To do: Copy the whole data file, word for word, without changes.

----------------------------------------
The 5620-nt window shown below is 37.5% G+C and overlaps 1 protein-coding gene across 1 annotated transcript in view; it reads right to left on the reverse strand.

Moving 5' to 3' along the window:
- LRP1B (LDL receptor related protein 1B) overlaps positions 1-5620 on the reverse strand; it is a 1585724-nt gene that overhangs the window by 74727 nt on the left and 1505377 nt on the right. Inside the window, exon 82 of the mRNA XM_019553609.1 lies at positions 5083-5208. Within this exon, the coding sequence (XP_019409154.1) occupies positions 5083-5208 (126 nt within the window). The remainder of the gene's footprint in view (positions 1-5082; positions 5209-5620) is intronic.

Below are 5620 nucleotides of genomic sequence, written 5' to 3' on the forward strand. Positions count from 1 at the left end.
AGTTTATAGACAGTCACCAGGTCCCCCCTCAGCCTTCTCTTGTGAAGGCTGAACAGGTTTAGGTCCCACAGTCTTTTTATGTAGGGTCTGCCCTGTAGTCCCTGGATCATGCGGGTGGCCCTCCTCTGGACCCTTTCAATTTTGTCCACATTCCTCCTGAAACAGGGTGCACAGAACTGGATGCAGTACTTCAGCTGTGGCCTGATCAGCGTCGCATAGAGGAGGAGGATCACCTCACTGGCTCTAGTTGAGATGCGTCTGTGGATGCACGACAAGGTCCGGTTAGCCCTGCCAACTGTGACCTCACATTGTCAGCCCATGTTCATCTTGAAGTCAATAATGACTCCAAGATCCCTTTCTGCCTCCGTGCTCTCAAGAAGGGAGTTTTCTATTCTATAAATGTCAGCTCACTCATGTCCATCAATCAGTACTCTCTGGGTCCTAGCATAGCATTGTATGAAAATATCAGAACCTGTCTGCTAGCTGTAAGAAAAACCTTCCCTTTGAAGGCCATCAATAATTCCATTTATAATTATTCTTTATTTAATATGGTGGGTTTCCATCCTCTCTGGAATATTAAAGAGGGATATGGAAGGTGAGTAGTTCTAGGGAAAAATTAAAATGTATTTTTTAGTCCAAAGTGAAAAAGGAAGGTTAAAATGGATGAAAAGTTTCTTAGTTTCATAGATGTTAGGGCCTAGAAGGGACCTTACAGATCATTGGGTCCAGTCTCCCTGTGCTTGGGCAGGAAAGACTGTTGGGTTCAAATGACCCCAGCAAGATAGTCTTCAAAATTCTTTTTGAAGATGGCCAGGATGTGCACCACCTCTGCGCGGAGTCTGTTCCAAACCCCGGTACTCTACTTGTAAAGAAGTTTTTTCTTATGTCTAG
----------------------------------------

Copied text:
The 5620-nt window shown below is 37.5% G+C and overlaps 1 protein-coding gene across 1 annotated transcript in view; it reads right to left on the reverse strand.

Moving 5' to 3' along the window:
- LRP1B (LDL receptor related protein 1B) overlaps positions 1-5620 on the reverse strand; it is a 1585724-nt gene that overhangs the window by 74727 nt on the left and 1505377 nt on the right. Inside the window, exon 82 of the mRNA XM_019553609.1 lies at positions 5083-5208. Within this exon, the coding sequence (XP_019409154.1) occupies positions 5083-5208 (126 nt within the window). The remainder of the gene's footprint in view (positions 1-5082; positions 5209-5620) is intronic.

Below are 5620 nucleotides of genomic sequence, written 5' to 3' on the forward strand. Positions count from 1 at the left end.
AGTTTATAGACAGTCACCAGGTCCCCCCTCAGCCTTCTCTTGTGAAGGCTGAACAGGTTTAGGTCCCACAGTCTTTTTATGTAGGGTCTGCCCTGTAGTCCCTGGATCATGCGGGTGGCCCTCCTCTGGACCCTTTCAATTTTGTCCACATTCCTCCTGAAACAGGGTGCACAGAACTGGATGCAGTACTTCAGCTGTGGCCTGATCAGCGTCGCATAGAGGAGGAGGATCACCTCACTGGCTCTAGTTGAGATGCGTCTGTGGATGCACGACAAGGTCCGGTTAGCCCTGCCAACTGTGACCTCACATTGTCAGCCCATGTTCATCTTGAAGTCAATAATGACTCCAAGATCCCTTTCTGCCTCCGTGCTCTCAAGAAGGGAGTTTTCTATTCTATAAATGTCAGCTCACTCATGTCCATCAATCAGTACTCTCTGGGTCCTAGCATAGCATTGTATGAAAATATCAGAACCTGTCTGCTAGCTGTAAGAAAAACCTTCCCTTTGAAGGCCATCAATAATTCCATTTATAATTATTCTTTATTTAATATGGTGGGTTTCCATCCTCTCTGGAATATTAAAGAGGGATATGGAAGGTGAGTAGTTCTAGGGAAAAATTAAAATGTATTTTTTAGTCCAAAGTGAAAAAGGAAGGTTAAAATGGATGAAAAGTTTCTTAGTTTCATAGATGTTAGGGCCTAGAAGGGACCTTACAGATCATTGGGTCCAGTCTCCCTGTGCTTGGGCAGGAAAGACTGTTGGGTTCAAATGACCCCAGCAAGATAGTCTTCAAAATTCTTTTTGAAGATGGCCAGGATGTGCACCACCTCTGCGCGGAGTCTGTTCCAAACCCCGGTACTCTACTTGTAAAGAAGTTTTTTCTTATGTCTAG